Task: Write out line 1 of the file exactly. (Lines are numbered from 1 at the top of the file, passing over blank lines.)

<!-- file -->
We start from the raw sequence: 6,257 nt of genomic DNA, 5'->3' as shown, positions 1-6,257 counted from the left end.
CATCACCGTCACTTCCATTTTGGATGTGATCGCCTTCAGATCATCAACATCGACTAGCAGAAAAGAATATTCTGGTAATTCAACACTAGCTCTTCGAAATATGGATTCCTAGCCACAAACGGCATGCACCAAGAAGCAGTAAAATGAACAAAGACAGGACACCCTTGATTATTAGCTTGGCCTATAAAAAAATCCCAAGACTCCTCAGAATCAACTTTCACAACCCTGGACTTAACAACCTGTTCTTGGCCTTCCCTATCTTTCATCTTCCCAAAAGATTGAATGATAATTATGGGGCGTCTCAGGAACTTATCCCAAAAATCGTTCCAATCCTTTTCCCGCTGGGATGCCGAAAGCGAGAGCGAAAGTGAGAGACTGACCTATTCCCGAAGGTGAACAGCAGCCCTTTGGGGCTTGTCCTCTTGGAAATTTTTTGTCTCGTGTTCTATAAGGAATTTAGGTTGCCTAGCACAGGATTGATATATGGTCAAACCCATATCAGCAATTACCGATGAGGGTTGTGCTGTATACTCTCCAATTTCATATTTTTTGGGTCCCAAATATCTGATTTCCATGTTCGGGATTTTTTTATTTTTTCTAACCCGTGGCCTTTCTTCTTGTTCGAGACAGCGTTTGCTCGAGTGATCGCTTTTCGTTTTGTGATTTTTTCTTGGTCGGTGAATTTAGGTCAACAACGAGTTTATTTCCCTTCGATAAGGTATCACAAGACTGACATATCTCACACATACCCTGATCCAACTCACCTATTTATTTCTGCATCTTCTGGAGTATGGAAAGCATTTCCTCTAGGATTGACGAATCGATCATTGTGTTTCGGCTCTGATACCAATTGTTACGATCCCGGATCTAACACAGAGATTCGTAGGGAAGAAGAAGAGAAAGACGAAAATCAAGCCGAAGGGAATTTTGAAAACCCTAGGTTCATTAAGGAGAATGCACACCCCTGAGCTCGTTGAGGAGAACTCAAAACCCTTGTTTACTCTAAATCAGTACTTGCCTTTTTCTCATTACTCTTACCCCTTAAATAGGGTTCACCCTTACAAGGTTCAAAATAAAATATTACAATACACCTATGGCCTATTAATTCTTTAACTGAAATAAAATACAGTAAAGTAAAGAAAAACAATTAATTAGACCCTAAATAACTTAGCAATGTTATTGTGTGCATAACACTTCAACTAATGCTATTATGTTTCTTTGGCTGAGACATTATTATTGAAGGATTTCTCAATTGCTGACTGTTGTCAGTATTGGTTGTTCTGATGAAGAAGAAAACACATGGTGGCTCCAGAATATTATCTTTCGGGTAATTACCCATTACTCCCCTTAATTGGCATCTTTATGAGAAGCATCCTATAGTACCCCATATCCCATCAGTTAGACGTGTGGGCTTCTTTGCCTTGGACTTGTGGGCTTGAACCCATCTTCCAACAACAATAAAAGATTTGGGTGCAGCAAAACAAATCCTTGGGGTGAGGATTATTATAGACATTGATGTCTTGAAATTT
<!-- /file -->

We start from the raw sequence: 6,257 nt of genomic DNA, 5'->3' as shown, positions 1-6,257 counted from the left end.